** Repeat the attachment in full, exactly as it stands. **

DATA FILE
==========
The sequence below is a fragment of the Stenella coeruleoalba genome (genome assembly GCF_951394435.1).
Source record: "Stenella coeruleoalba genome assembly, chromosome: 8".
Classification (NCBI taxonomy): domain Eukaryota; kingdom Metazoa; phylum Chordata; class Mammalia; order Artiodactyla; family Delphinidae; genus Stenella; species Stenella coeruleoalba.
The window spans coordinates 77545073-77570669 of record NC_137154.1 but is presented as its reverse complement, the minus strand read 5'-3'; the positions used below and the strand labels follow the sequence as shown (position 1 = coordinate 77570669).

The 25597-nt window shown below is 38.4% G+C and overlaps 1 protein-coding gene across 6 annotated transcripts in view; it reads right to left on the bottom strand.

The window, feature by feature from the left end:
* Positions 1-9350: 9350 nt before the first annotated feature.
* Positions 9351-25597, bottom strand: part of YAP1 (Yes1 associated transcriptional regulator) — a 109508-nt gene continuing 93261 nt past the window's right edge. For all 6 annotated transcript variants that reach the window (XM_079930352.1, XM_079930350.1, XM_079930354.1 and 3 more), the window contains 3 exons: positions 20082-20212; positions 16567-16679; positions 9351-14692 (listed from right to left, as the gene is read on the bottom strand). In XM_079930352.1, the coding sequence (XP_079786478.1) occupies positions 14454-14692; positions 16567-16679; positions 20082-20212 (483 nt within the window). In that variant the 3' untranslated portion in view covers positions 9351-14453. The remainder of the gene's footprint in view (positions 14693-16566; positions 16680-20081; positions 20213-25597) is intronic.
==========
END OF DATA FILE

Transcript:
The sequence below is a fragment of the Stenella coeruleoalba genome (genome assembly GCF_951394435.1).
Source record: "Stenella coeruleoalba genome assembly, chromosome: 8".
Classification (NCBI taxonomy): domain Eukaryota; kingdom Metazoa; phylum Chordata; class Mammalia; order Artiodactyla; family Delphinidae; genus Stenella; species Stenella coeruleoalba.
The window spans coordinates 77545073-77570669 of record NC_137154.1 but is presented as its reverse complement, the minus strand read 5'-3'; the positions used below and the strand labels follow the sequence as shown (position 1 = coordinate 77570669).

The 25597-nt window shown below is 38.4% G+C and overlaps 1 protein-coding gene across 6 annotated transcripts in view; it reads right to left on the bottom strand.

The window, feature by feature from the left end:
* Positions 1-9350: 9350 nt before the first annotated feature.
* Positions 9351-25597, bottom strand: part of YAP1 (Yes1 associated transcriptional regulator) — a 109508-nt gene continuing 93261 nt past the window's right edge. For all 6 annotated transcript variants that reach the window (XM_079930352.1, XM_079930350.1, XM_079930354.1 and 3 more), the window contains 3 exons: positions 20082-20212; positions 16567-16679; positions 9351-14692 (listed from right to left, as the gene is read on the bottom strand). In XM_079930352.1, the coding sequence (XP_079786478.1) occupies positions 14454-14692; positions 16567-16679; positions 20082-20212 (483 nt within the window). In that variant the 3' untranslated portion in view covers positions 9351-14453. The remainder of the gene's footprint in view (positions 14693-16566; positions 16680-20081; positions 20213-25597) is intronic.